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Amazon’s Futuristic Grocery Store Opens to the Public with No Lines or Cashiers

Jared Mitovich

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Is the future of shopping here? Many seem to think so.

 

On January 22nd, Amazon opened its prototype grocery store to the public in Seattle. Over two years in the making, Amazon Go is a grocery store for the future; it implements today’s tech to give customers a brand new, “fresh” shopping experience –– a new way to get the ingredients for that delicious cookie recipe. This experience is summarized by the store’s “Just Walk Out” slogan. But how exactly does it all work?

 

First of all, shoppers have to download the Amazon Go app prior to entering the store. This app is connected to their Amazon account and is required in order to register purchases. It works hand-in-hand with the physical store, which corresponds with the virtual app by using what Amazon calls “the world’s most advanced technology.” The result is a fluid shopping experience.

 

With the app installed, shoppers can enter the store. There, they are greeted by a row of subway-like entry gates, where they can scan a personalized QR code accessible via the app in order to begin shopping.

 

QR code scanned successfully, shoppers can simply take items off the shelves as if they were taking items out of their fridge. Lining these shelves are prepared foods, meal kits, groceries, and liquor. Although it may seem simple, behind it all is a remarkable –– but slightly complicated –– technology. Every time a shopper picks up an item, it is added to their “virtual cart.” If they decide that item is unnecessary, simply placing it back on a shelf will remove it from the cart. This is possible because of the weight sensors built into the shelves that can detect each item’s position and the hundreds of cameras hung from the ceiling that can track each shopper’s location. Basically, in Amazon’s vision of the future, there are no barcodes.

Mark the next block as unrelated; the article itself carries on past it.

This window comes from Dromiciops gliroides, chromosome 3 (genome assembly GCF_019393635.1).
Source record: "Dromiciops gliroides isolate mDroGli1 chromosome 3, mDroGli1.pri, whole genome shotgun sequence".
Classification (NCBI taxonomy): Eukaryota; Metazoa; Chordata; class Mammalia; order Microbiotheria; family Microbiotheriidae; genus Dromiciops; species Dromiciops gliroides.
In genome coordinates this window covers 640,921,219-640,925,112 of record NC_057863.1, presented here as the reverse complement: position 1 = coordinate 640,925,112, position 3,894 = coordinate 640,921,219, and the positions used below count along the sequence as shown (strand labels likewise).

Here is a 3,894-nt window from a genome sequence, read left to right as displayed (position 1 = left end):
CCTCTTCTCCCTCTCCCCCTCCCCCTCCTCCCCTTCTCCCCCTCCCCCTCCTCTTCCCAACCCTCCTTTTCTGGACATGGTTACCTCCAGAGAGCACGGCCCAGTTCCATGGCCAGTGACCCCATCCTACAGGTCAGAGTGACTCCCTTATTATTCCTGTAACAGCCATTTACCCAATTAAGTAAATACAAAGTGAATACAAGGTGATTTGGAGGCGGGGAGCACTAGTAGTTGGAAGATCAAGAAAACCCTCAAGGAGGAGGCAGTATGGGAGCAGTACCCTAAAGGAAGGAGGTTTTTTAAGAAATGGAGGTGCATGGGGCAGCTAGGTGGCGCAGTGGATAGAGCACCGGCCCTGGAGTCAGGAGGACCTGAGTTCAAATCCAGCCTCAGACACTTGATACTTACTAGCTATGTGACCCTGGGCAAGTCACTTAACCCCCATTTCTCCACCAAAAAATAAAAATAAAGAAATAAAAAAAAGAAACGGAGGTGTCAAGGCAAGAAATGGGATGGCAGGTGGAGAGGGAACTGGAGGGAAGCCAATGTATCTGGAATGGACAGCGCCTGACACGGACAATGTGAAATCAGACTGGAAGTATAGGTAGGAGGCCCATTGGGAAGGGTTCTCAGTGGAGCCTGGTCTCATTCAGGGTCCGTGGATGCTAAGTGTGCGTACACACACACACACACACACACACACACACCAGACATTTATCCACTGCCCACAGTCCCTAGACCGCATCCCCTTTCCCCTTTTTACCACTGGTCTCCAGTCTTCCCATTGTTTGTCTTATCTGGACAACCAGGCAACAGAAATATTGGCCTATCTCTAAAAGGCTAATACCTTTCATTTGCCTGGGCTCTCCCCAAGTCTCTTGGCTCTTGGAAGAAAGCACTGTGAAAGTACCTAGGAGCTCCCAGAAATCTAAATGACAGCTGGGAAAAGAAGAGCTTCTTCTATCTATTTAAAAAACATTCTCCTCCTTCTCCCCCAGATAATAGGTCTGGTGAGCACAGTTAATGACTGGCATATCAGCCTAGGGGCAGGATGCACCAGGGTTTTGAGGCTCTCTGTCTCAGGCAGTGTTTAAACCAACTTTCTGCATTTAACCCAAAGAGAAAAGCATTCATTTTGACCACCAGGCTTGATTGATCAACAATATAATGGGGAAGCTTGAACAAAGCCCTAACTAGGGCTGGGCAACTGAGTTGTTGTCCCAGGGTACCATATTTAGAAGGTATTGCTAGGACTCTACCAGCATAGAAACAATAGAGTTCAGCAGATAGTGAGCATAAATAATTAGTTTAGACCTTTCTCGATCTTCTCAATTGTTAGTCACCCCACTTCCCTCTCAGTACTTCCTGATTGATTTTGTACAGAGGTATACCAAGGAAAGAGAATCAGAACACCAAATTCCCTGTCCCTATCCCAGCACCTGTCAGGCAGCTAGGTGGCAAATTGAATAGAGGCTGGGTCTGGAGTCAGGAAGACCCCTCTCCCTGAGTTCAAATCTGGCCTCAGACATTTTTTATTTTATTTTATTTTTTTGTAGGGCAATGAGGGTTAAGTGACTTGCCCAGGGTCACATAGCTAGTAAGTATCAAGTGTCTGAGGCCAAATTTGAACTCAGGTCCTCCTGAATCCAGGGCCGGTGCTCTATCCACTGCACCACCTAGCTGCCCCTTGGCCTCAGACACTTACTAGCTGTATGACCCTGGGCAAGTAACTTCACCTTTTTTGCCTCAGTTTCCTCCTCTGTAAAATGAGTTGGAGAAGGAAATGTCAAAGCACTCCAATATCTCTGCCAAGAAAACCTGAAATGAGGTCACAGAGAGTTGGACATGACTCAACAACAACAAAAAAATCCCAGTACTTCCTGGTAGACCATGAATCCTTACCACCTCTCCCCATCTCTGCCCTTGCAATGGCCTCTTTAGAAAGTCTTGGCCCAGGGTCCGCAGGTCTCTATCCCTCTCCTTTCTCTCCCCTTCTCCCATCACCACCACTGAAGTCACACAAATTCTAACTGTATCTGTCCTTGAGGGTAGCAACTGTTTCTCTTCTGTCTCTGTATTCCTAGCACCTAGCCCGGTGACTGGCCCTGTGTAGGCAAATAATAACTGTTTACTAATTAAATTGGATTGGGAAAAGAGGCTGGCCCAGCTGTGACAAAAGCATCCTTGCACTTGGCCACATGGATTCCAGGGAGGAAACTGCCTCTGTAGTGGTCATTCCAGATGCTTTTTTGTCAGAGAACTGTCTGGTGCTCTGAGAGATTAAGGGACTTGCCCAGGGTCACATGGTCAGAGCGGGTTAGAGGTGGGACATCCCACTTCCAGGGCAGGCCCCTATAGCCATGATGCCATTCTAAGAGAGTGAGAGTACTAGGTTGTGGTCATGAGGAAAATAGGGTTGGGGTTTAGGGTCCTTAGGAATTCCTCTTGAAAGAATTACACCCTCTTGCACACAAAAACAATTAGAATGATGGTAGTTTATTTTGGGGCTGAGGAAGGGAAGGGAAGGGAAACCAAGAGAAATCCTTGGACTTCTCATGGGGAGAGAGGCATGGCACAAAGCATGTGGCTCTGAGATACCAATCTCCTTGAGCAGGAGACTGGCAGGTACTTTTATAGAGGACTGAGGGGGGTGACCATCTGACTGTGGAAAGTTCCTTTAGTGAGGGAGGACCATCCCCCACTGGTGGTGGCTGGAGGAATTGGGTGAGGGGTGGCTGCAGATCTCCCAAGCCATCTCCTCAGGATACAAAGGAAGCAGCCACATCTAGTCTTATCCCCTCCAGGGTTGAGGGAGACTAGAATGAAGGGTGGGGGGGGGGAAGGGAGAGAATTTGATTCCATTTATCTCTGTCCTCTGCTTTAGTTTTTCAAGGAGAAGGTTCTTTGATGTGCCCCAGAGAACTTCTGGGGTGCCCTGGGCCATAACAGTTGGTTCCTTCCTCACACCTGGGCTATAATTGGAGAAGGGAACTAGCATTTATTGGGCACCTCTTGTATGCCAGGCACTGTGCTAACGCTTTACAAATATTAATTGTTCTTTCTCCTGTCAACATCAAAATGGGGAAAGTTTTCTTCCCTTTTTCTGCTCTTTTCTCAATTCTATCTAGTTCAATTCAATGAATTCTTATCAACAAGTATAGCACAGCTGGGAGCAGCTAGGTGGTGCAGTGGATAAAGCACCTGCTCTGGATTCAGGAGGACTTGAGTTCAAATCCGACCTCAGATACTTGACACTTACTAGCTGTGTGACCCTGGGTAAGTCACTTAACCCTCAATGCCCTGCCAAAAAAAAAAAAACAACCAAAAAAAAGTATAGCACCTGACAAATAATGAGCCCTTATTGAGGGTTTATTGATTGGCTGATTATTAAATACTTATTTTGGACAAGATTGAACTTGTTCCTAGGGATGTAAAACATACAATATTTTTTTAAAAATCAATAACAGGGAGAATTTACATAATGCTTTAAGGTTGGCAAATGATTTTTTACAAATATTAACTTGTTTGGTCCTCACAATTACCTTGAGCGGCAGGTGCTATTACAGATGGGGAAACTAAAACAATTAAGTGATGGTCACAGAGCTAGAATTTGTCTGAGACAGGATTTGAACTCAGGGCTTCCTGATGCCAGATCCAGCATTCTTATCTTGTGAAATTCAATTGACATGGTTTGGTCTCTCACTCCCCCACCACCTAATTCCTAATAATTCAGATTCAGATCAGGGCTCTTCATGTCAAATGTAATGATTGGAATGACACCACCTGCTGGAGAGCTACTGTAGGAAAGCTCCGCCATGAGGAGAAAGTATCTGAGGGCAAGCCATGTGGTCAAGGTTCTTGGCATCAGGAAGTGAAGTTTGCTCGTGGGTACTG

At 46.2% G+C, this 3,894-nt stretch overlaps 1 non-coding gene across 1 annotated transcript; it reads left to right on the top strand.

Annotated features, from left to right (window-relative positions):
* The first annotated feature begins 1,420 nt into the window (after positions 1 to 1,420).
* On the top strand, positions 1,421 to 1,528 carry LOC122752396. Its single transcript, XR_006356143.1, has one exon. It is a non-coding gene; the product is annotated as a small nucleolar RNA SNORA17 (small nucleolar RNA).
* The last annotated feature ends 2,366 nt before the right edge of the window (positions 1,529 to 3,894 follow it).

There are still employees, however. A blend of Apple Store techy and supermarket clerk, Amazon Go staffers wear orange puffers, know the kinks of the store’s advanced technology, and are happy to help their customers.

 

When a shopper has completed filling their virtual cart (in real life, they put food in an orange, reusable grocery bag), they can walk through the gates by which they entered the store. Doing this will charge the purchase to their Amazon account and complete a successful trip void of lines and cashiers.

 

Although the Seattle Amazon Go store is currently one-of-a-kind, it won’t stay that way for long. Amazon plans to open around twenty stores over the next two years. However, the store does have its drawbacks, including the fact that it does not accept food stamps as a means of purchasing and the fact that the Amazon Go app is unavailable on older smartphone models. As technology becomes more and more widespread, however, the latter issue will likely become less and less of a problem.

 

Overall, Amazon Go may or may not set be the role model for the next generation of shopping. With more and more stores shuttering their doors everyday, it could be difficult for Amazon to turn the tide around and counter the realm of online shopping.

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